Making Monogatari games multilingual.


You can create a multi-language game pretty easily. To do so you need to follow these simple steps:

1. Enable the MultiLanguage setting

Go to the options.js file and change the 'MultiLanguage' value to true.

// Change to true for a MultiLanguage GameScreen.
'MultiLanguage': true,

This will let monogatari know that you're planning to have your script in multiple languages. If you reload the page however, you'll most likely get an error like this one:

This is normal and is caused because while we have indicated we would be having multiple versions of our script in multiple languages, we haven't changed the structure of our script to match that.

2. Change your Script Format

Next we will be changing the script to support Multi Language games. A single language script as you know is defined as an object with a list of labels and usually looks something like this:

monogatari.script ({
'Start': [
'Hi, welcome to your first Visual Novel with Monogatari.',
'jump other'
'other': [
'Another Label!',

Note how each label is in the top level of the script objects hierarchy.

A Multi Language script will instead have language objects in the top level and inside of them, the labels of the script that correspond to that language, for example:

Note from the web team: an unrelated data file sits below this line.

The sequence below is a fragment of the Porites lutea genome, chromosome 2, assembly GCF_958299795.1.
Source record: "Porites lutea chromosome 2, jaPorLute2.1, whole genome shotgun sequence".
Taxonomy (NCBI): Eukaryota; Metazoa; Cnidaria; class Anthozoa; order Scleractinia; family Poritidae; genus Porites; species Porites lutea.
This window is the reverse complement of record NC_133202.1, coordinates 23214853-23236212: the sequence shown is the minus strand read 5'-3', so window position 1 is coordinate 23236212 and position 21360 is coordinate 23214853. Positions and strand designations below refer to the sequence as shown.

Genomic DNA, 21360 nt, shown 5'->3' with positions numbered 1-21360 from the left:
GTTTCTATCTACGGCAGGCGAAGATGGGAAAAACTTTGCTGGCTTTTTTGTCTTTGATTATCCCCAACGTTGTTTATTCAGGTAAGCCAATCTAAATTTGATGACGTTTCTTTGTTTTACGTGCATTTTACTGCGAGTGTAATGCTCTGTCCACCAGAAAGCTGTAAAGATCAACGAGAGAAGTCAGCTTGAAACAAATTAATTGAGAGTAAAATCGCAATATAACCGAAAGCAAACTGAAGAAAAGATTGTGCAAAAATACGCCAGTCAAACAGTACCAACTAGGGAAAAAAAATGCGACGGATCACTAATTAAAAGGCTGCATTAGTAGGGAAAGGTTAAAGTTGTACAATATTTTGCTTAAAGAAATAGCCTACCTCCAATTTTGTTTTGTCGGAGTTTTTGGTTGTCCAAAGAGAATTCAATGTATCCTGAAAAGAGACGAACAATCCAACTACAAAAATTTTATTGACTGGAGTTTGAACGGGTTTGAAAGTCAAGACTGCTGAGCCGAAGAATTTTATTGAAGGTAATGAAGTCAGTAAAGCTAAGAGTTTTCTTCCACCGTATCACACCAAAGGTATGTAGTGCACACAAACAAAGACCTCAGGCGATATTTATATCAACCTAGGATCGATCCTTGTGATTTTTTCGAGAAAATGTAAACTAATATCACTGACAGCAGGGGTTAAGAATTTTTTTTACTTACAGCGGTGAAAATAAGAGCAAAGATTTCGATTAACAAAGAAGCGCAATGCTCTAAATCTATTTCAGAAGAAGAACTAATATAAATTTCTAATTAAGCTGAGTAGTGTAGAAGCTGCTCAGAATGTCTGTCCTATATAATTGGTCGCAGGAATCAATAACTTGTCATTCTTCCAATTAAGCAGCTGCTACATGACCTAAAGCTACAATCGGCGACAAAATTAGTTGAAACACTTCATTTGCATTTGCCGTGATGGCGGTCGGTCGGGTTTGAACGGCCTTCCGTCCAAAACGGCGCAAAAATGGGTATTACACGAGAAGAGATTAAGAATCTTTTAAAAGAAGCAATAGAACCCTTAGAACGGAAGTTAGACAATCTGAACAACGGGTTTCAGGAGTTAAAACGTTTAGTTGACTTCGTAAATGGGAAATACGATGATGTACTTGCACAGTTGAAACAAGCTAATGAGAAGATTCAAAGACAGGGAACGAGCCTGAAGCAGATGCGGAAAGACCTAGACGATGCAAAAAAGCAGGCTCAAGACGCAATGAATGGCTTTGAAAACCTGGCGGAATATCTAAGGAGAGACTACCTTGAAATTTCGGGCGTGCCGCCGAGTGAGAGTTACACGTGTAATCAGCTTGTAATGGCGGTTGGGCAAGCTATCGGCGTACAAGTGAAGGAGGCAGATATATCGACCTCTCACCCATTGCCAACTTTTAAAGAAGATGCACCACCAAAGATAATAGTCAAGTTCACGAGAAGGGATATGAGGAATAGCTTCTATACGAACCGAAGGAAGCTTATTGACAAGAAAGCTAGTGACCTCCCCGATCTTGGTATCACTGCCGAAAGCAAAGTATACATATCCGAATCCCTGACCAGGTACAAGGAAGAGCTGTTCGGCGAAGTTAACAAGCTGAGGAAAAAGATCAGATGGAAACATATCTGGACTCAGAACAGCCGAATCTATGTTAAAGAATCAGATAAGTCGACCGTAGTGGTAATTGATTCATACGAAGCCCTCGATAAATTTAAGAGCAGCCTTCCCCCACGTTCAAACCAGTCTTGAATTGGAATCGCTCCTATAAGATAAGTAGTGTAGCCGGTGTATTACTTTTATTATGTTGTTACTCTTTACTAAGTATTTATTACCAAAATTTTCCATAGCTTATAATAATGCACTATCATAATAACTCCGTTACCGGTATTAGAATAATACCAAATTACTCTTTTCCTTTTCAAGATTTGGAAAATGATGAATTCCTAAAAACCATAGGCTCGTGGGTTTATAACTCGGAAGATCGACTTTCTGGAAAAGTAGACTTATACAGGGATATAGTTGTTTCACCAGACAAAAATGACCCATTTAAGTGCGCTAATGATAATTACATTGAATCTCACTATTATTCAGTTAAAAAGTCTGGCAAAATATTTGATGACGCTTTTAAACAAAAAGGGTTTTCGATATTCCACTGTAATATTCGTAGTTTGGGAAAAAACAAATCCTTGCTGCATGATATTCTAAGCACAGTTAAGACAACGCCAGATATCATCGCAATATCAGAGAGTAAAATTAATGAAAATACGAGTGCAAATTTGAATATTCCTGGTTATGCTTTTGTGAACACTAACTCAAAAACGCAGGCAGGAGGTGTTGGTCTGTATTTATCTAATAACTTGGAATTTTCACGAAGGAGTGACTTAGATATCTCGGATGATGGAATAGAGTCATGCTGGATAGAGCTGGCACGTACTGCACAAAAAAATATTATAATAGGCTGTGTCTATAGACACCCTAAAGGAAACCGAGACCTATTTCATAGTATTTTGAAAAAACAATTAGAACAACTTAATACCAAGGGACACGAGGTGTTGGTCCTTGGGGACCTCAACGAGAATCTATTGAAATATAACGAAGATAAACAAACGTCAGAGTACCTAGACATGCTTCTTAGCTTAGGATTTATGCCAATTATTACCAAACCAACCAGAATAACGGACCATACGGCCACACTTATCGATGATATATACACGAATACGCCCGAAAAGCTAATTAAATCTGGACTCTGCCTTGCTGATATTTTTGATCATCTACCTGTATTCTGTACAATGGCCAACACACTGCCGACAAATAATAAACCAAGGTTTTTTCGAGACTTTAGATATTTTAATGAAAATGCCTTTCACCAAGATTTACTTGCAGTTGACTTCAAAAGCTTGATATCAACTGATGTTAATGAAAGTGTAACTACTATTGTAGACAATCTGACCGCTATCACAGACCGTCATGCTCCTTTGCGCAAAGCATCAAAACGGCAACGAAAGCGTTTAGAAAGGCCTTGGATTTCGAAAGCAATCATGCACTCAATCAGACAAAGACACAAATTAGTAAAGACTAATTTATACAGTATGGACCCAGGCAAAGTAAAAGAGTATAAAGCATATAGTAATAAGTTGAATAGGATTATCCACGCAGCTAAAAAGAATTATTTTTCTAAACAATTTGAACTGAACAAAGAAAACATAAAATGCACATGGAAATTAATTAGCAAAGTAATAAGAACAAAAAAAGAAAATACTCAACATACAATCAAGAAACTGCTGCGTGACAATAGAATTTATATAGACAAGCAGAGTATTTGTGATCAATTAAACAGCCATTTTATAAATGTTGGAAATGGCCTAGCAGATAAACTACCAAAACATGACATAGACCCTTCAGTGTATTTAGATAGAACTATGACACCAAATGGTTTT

monogatari.script ({
'Start': [
'Hi, welcome to your first Visual Novel with Monogatari.',
'jump other'
'other': [
'Another Label!',
'Start': [
'Hola, bienvenido a tu primer Novela Visual con Monogatari.',
'jump other'
'other': [
'Otro label!',

Note how we essentially duplicated our script inside this new language objects and translated it for each language.

When saving a game, monogatari saves the label and step (index of the statement) it's currently on. For saved games to be fully compatible with each other, your different scripts should have the same label names and number of statements in them, otherwise, a game saved in one language would be invalid if the player changed language again and tried to load it. If you do a jump to a label that exists in one translation, but does not exist in the language that the player has selected for example, they will get an error telling them that the label does not exist, so be careful when crafting your script! In case some differences can't be avoided, you can rely on the next action to fill act as a filler and make all scripts have the same size.

If you have your script split in multiple files, you can read more on how to configure internationalization with split files here:

3. The Language Selection Screen

Once you've formatted your script correctly, a language selection screen will appear for players that haven't selected a language yet. It will automatically detect the languages in your script and show buttons like the ones shown in the image.

You most likely won't see this screen appear to you because you transitioned from a single language game to a multi language one and thus, your settings were already set.

If you want to trigger this screen, you'll have to remove the settings from your storage using the dev tools.

Players are also able to change their language from the settings screen. The following image shows the language selection setting that appears automatically when a multi language game is configured: